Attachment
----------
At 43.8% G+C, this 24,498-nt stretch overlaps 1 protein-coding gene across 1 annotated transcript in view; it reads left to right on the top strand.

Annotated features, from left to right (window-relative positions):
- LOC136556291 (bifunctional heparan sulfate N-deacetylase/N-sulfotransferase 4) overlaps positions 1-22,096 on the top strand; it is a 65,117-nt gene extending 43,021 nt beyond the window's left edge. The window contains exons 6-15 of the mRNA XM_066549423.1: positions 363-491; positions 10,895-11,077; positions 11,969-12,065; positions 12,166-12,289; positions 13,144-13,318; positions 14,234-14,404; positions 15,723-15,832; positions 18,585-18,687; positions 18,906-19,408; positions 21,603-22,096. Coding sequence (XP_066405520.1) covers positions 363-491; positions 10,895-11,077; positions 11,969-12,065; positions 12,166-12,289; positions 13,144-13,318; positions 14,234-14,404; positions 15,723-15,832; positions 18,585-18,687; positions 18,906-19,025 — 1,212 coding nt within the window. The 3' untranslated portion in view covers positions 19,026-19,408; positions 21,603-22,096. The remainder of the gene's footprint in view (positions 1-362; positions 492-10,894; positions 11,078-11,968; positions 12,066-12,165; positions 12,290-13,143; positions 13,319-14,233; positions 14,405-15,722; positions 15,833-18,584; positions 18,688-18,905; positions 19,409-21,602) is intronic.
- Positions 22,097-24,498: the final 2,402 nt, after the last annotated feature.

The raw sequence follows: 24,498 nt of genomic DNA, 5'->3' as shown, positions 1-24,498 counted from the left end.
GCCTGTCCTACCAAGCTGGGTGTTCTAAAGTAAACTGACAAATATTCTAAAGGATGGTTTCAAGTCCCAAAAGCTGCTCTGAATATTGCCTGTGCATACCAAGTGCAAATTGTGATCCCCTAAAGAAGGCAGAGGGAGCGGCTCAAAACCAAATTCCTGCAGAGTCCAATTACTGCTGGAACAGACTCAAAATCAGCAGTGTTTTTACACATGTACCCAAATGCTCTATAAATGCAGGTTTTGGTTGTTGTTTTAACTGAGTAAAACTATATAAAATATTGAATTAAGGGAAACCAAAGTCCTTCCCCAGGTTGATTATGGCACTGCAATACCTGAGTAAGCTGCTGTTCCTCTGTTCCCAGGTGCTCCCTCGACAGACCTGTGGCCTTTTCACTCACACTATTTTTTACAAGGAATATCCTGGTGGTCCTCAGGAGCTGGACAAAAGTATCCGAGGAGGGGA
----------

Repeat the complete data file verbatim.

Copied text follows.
At 43.8% G+C, this 24,498-nt stretch overlaps 1 protein-coding gene across 1 annotated transcript in view; it reads left to right on the top strand.

Annotated features, from left to right (window-relative positions):
- LOC136556291 (bifunctional heparan sulfate N-deacetylase/N-sulfotransferase 4) overlaps positions 1-22,096 on the top strand; it is a 65,117-nt gene extending 43,021 nt beyond the window's left edge. The window contains exons 6-15 of the mRNA XM_066549423.1: positions 363-491; positions 10,895-11,077; positions 11,969-12,065; positions 12,166-12,289; positions 13,144-13,318; positions 14,234-14,404; positions 15,723-15,832; positions 18,585-18,687; positions 18,906-19,408; positions 21,603-22,096. Coding sequence (XP_066405520.1) covers positions 363-491; positions 10,895-11,077; positions 11,969-12,065; positions 12,166-12,289; positions 13,144-13,318; positions 14,234-14,404; positions 15,723-15,832; positions 18,585-18,687; positions 18,906-19,025 — 1,212 coding nt within the window. The 3' untranslated portion in view covers positions 19,026-19,408; positions 21,603-22,096. The remainder of the gene's footprint in view (positions 1-362; positions 492-10,894; positions 11,078-11,968; positions 12,066-12,165; positions 12,290-13,143; positions 13,319-14,233; positions 14,405-15,722; positions 15,833-18,584; positions 18,688-18,905; positions 19,409-21,602) is intronic.
- Positions 22,097-24,498: the final 2,402 nt, after the last annotated feature.

The raw sequence follows: 24,498 nt of genomic DNA, 5'->3' as shown, positions 1-24,498 counted from the left end.
GCCTGTCCTACCAAGCTGGGTGTTCTAAAGTAAACTGACAAATATTCTAAAGGATGGTTTCAAGTCCCAAAAGCTGCTCTGAATATTGCCTGTGCATACCAAGTGCAAATTGTGATCCCCTAAAGAAGGCAGAGGGAGCGGCTCAAAACCAAATTCCTGCAGAGTCCAATTACTGCTGGAACAGACTCAAAATCAGCAGTGTTTTTACACATGTACCCAAATGCTCTATAAATGCAGGTTTTGGTTGTTGTTTTAACTGAGTAAAACTATATAAAATATTGAATTAAGGGAAACCAAAGTCCTTCCCCAGGTTGATTATGGCACTGCAATACCTGAGTAAGCTGCTGTTCCTCTGTTCCCAGGTGCTCCCTCGACAGACCTGTGGCCTTTTCACTCACACTATTTTTTACAAGGAATATCCTGGTGGTCCTCAGGAGCTGGACAAAAGTATCCGAGGAGGGGA